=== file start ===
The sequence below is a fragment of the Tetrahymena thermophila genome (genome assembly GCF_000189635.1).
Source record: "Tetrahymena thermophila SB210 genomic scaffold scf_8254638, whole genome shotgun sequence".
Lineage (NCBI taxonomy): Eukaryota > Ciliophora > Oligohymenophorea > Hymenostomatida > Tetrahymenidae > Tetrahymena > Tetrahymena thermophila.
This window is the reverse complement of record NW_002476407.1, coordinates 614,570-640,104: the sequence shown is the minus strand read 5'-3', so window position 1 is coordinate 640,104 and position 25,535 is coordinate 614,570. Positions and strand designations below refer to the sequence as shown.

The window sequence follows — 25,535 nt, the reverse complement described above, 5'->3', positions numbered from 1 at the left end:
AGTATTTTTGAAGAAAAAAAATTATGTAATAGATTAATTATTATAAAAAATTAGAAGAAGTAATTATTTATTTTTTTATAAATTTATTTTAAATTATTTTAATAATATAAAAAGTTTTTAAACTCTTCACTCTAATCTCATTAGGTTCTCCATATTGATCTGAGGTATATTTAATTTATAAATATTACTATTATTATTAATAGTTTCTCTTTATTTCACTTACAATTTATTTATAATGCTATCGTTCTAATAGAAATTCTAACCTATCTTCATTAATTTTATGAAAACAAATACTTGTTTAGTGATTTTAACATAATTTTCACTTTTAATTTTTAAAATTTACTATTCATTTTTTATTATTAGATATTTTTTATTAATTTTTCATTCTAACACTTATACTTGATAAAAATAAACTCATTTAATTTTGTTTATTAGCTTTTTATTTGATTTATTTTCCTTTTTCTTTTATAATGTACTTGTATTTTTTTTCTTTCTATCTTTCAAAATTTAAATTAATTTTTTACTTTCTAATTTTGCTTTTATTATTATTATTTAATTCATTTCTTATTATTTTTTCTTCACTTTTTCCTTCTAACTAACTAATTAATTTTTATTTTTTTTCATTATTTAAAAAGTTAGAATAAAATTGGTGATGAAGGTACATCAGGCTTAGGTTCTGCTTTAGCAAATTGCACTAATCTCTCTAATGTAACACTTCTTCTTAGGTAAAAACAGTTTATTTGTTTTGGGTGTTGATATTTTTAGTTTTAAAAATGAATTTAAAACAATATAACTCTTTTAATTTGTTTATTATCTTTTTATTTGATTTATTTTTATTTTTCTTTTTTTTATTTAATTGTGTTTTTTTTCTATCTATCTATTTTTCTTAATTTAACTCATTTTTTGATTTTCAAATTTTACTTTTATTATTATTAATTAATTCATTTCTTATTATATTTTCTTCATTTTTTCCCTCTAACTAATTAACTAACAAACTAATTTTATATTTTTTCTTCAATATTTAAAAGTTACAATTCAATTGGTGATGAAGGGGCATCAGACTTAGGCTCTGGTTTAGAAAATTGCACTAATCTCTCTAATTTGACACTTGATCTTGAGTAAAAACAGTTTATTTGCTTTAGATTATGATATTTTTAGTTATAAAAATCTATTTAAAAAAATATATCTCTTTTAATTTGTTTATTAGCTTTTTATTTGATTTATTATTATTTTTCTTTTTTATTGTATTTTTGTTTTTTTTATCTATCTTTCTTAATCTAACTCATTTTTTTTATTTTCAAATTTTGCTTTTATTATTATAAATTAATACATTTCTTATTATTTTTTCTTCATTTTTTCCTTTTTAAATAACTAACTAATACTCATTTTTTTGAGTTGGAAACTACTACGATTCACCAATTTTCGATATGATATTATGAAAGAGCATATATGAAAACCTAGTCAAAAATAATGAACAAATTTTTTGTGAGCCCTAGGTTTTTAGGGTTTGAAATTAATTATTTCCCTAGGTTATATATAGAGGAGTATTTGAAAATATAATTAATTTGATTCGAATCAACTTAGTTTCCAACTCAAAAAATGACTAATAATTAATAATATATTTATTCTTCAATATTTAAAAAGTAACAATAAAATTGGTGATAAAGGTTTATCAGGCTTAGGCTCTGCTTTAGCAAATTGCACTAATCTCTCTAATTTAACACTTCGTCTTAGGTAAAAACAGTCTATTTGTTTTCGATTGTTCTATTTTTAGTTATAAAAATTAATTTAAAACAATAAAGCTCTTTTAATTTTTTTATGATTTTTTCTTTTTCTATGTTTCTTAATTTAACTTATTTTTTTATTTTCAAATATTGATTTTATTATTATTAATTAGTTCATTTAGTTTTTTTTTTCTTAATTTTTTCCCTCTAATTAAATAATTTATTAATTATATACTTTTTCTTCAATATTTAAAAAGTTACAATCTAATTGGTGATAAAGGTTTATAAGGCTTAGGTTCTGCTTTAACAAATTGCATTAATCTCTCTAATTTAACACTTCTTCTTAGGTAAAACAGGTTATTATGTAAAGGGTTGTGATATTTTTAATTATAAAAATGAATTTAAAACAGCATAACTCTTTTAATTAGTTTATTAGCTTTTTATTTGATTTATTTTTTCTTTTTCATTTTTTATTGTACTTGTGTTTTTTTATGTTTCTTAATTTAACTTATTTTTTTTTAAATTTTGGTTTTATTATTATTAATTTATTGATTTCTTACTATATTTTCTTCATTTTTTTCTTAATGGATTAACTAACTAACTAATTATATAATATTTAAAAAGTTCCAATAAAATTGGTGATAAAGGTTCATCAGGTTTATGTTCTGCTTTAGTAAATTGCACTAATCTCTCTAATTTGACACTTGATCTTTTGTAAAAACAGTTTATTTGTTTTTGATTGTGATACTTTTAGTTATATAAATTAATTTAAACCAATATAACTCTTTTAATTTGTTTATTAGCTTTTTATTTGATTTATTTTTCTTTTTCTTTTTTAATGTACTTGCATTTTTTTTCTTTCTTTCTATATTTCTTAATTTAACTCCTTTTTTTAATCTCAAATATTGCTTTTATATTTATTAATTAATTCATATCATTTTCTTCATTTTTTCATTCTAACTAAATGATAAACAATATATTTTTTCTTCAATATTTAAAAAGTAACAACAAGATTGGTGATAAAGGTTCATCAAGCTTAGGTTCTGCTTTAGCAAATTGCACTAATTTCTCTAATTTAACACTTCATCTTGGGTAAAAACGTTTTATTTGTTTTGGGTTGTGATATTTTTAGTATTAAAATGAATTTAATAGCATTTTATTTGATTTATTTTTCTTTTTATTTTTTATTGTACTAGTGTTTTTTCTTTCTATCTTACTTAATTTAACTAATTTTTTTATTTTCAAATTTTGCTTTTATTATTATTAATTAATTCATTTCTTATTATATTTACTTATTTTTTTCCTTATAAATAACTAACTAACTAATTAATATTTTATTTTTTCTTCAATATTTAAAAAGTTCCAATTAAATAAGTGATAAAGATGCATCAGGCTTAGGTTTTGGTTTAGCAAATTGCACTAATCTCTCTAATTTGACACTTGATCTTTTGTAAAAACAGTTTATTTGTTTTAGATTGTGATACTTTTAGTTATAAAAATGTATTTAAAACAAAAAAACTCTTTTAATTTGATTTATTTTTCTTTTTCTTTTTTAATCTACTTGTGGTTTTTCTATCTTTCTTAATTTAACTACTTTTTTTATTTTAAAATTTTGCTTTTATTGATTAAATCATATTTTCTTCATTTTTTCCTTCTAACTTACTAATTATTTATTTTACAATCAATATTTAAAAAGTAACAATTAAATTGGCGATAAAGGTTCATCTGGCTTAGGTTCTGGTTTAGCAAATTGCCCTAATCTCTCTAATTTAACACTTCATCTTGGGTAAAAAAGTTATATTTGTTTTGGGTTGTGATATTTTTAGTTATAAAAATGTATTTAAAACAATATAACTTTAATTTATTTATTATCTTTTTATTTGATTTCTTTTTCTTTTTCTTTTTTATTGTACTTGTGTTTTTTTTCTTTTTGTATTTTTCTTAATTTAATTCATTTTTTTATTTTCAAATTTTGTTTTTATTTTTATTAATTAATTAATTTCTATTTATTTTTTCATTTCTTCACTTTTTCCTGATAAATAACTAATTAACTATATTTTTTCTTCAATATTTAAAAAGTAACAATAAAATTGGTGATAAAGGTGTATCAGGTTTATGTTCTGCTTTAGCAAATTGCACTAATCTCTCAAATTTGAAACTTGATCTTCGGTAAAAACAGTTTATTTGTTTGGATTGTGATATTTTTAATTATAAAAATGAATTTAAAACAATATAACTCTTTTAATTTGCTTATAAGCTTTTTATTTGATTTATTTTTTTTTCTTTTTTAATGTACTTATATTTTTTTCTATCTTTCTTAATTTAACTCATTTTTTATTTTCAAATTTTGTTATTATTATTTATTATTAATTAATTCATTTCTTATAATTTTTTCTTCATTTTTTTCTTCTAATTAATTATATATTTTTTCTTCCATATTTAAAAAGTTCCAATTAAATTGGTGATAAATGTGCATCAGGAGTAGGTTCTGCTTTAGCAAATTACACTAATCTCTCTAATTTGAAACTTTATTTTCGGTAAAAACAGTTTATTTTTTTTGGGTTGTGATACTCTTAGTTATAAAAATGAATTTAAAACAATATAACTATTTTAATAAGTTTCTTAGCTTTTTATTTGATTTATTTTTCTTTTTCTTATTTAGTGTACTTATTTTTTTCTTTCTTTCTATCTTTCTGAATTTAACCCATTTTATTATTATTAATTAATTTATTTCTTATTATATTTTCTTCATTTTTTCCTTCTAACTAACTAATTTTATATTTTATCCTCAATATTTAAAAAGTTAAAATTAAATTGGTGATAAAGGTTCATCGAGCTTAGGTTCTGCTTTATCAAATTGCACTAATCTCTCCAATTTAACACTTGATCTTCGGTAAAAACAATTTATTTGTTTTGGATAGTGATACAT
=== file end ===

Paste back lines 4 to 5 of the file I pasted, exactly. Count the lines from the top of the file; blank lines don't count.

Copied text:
This window is the reverse complement of record NW_002476407.1, coordinates 614,570-640,104: the sequence shown is the minus strand read 5'-3', so window position 1 is coordinate 640,104 and position 25,535 is coordinate 614,570. Positions and strand designations below refer to the sequence as shown.

The window sequence follows — 25,535 nt, the reverse complement described above, 5'->3', positions numbered from 1 at the left end: